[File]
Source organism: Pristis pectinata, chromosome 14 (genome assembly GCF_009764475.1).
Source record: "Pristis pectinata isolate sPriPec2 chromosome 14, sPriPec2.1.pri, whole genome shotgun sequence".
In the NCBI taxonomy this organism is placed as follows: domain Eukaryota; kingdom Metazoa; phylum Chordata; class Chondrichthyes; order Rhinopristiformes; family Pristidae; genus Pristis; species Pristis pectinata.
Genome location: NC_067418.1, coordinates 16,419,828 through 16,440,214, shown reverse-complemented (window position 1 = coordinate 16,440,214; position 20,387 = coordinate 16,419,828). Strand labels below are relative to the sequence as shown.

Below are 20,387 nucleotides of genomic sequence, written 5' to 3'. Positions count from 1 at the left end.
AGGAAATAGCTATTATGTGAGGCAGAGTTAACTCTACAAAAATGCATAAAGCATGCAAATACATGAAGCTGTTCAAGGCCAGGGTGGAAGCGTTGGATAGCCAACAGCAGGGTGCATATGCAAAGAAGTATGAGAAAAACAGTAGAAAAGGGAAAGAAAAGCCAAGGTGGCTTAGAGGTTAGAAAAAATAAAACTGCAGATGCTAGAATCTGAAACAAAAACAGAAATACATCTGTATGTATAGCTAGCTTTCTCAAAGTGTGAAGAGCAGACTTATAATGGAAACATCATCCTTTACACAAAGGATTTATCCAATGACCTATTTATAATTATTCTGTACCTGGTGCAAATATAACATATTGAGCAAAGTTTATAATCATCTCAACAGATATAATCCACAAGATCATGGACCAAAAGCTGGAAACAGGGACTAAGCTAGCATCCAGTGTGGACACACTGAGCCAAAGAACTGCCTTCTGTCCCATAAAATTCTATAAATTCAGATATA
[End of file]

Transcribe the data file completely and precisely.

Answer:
Source organism: Pristis pectinata, chromosome 14 (genome assembly GCF_009764475.1).
Source record: "Pristis pectinata isolate sPriPec2 chromosome 14, sPriPec2.1.pri, whole genome shotgun sequence".
In the NCBI taxonomy this organism is placed as follows: domain Eukaryota; kingdom Metazoa; phylum Chordata; class Chondrichthyes; order Rhinopristiformes; family Pristidae; genus Pristis; species Pristis pectinata.
Genome location: NC_067418.1, coordinates 16,419,828 through 16,440,214, shown reverse-complemented (window position 1 = coordinate 16,440,214; position 20,387 = coordinate 16,419,828). Strand labels below are relative to the sequence as shown.

Below are 20,387 nucleotides of genomic sequence, written 5' to 3'. Positions count from 1 at the left end.
AGGAAATAGCTATTATGTGAGGCAGAGTTAACTCTACAAAAATGCATAAAGCATGCAAATACATGAAGCTGTTCAAGGCCAGGGTGGAAGCGTTGGATAGCCAACAGCAGGGTGCATATGCAAAGAAGTATGAGAAAAACAGTAGAAAAGGGAAAGAAAAGCCAAGGTGGCTTAGAGGTTAGAAAAAATAAAACTGCAGATGCTAGAATCTGAAACAAAAACAGAAATACATCTGTATGTATAGCTAGCTTTCTCAAAGTGTGAAGAGCAGACTTATAATGGAAACATCATCCTTTACACAAAGGATTTATCCAATGACCTATTTATAATTATTCTGTACCTGGTGCAAATATAACATATTGAGCAAAGTTTATAATCATCTCAACAGATATAATCCACAAGATCATGGACCAAAAGCTGGAAACAGGGACTAAGCTAGCATCCAGTGTGGACACACTGAGCCAAAGAACTGCCTTCTGTCCCATAAAATTCTATAAATTCAGATATA